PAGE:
Case studies by USF Health neurologists link smoking “spice” with stroke in healthy, young adults
Tampa, FL (Nov. 19, 2013) — Add stroke to the list of severe health hazards that may be associated with smoking synthetic marijuana, popularly known as spice or K2, a University of South Florida neurology team reports.
An advance online article in the journal Neurology details case studies by the USF neurologists of two healthy, young siblings who experienced acute ischemic strokes soon after smoking the street drug spice. Ischemic strokes occur when an artery to the brain is blocked.
Seizures, abnormal heart rhythms, heart attacks, psychosis, hallucinations and other serious adverse effects have been associated with smoking synthetic pot. Medical journals have also begun to report a growing number of strokes potentially related to the use of natural (non-synthetic) marijuana.
“Since the two patients were siblings, we wondered whether they might have any undiagnosed genetic conditions that predisposed them to strokes at a young age. We rigorously looked for those and didn’t come up with anything,” said senior author W. Scott Burgin, MD, professor of neurology at the USF Health Morsani College of Medicine and director of the Comprehensive Stroke Center at Tampa General Hospital.
“To the best of our knowledge, what appeared to be heart-derived strokes occurred in two people with otherwise healthy hearts. So more study is needed.”
USF vascular neurology fellow Melissa Freeman, MD, was lead author of the paper.
Synthetic marijuana refers to a mixture of herbs, often resembling lawn clippings, that have been sprayed or soaked with a solution of designer chemicals intended to produce a high similar to cannabis when consumed. Spice can be much more potent than conventional marijuana because of the more complete way the psychoactive ingredient in the synthetic product binds to the brain’s cannabinoid receptors, Dr. Burgin said.
People who smoke spice expose their brains to unidentified chemicals untested on humans.
“You don’t know what you’re getting when you smoke synthetic marijuana,” Dr. Burgin said. “It’s like the Wild West of pharmaceuticals, and you may be playing dangerously with your brain and your health.”
Not identified in standard toxicology screens, spice has become the second only to natural marijuana as the most widely used illicit drug among high school seniors, according to a 2011 survey sponsored by the National Institute on Drug Abuse. In Florida, it is a third-degree felony to sell, manufacture, deliver or possess with the intent sell these synthetic drugs, so they are more difficult to buy at convenience stores or smoke shops, but still readily available online.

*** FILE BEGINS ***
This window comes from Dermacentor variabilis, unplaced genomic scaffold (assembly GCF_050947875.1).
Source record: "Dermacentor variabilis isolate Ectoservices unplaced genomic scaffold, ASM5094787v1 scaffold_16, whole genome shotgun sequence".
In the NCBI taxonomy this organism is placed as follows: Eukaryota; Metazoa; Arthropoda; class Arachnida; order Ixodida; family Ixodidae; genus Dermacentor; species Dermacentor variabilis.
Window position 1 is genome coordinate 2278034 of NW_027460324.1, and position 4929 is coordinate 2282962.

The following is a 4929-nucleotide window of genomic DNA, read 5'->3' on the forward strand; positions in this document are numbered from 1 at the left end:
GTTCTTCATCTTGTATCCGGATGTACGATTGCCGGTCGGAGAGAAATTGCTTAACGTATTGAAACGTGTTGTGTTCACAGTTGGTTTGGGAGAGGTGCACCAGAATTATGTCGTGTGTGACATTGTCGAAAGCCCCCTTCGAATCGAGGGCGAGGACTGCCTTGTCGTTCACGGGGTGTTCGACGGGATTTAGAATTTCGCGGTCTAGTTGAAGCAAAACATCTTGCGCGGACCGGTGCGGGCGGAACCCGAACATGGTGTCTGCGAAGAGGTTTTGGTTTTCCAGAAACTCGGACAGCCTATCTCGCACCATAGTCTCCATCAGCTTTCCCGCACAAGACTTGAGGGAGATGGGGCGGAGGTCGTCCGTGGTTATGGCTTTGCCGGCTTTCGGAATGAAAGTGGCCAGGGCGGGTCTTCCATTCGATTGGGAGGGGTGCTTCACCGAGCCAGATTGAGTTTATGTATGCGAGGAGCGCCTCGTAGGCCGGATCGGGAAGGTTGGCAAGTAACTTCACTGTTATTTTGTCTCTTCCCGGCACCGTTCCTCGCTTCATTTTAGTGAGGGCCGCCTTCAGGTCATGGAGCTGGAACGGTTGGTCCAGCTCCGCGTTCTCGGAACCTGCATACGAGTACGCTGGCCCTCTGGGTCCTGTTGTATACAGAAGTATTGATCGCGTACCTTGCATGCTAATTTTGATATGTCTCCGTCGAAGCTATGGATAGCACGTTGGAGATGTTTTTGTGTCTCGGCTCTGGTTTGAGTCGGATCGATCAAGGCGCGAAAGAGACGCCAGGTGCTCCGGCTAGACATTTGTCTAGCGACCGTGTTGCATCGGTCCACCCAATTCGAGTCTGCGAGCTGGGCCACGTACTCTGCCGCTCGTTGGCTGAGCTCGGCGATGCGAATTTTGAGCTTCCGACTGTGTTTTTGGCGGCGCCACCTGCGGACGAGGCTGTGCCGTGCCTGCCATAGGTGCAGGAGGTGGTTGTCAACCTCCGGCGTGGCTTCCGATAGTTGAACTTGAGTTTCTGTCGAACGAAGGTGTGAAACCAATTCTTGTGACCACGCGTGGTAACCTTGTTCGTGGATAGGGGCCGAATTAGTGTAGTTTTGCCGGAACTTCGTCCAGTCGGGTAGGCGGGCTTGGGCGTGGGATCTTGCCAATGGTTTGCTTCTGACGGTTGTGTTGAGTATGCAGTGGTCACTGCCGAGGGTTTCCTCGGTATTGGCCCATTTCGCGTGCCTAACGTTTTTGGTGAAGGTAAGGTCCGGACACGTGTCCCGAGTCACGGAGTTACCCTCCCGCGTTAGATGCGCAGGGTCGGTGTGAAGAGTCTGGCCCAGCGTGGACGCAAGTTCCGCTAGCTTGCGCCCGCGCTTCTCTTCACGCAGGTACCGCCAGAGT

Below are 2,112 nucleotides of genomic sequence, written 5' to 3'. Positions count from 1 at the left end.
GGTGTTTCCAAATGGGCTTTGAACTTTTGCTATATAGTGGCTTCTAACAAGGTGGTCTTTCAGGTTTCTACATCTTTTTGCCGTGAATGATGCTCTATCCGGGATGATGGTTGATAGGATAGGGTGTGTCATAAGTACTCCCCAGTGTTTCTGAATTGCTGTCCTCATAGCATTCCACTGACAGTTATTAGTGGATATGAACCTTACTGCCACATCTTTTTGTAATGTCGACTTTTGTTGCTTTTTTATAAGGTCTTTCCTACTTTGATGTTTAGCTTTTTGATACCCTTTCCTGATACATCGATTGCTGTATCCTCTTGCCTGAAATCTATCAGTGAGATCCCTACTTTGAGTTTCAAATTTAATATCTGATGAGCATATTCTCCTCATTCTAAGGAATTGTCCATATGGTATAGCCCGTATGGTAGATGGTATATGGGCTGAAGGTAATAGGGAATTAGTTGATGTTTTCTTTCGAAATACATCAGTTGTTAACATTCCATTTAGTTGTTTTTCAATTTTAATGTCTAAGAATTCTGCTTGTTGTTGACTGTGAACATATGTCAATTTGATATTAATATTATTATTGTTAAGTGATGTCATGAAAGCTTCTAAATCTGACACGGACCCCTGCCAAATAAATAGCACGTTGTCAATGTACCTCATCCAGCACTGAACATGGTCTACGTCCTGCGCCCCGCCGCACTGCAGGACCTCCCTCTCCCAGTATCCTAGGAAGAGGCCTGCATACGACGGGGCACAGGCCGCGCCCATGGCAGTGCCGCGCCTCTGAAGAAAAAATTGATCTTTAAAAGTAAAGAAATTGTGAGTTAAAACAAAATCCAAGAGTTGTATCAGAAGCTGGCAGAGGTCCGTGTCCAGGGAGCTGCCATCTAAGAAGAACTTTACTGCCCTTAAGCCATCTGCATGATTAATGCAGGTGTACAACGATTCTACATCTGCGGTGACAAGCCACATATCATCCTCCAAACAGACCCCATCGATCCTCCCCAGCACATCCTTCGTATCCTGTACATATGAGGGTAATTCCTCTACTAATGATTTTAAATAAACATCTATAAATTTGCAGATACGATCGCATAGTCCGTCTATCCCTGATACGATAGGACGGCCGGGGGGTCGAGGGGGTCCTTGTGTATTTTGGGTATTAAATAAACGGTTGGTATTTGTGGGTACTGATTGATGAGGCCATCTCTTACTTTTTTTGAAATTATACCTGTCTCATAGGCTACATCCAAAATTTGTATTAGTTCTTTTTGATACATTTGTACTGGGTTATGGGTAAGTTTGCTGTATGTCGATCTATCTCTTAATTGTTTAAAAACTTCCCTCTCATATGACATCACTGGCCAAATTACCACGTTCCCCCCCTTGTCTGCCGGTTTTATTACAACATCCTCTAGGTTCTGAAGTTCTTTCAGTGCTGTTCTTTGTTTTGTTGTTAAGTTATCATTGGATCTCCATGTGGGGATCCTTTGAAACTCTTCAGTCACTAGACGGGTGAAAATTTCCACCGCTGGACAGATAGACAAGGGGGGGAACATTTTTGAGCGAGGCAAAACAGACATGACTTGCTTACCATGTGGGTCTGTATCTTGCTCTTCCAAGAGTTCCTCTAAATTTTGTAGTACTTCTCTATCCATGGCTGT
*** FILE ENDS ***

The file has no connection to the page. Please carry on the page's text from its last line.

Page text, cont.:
More physicians need to be more aware of the potentially toxic effects of recreational synthetic drugs, especially when seeing conditions like heart attack or stroke not as common in young patients, Dr. Burgin said. “Be willing to ask about pot and spice use, because it’s not something patients are inclined to volunteer and synthetic marijuana does not show up on routine drug tests.”
An editorial in Neurology accompanying the USF cases studies urges caution in interpreting “anecdotal reports,” noting that cases of marijuana-related stroke are still few given the illicit drug’s widespread use.
“In any event, if marijuana can cause ischemic stroke, and if anything pot can do spice can do better, neurologists will likely encounter increasing numbers of spice-associated strokes in the years ahead,” concluded John C. M. Brust, MD, professor of clinical neurology at Columbia University College of Physicians and Surgeons.
Ischemic stroke after use of the synthetic marijuana “spice,” Melissa J. Freeman, MD; David Z. Rose, MD; Martin A. Myers, MD; Clifton L. Gooch, MD; Andrea C. Bozeman, MS, ARNP-C; and W. Scott Burgin, MD; Neurology; published online before print November 8, 2013, doi: 10.1212/01.wnl.0000437297.05570.a2
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Anne DeLotto Baier, USF Health Communications
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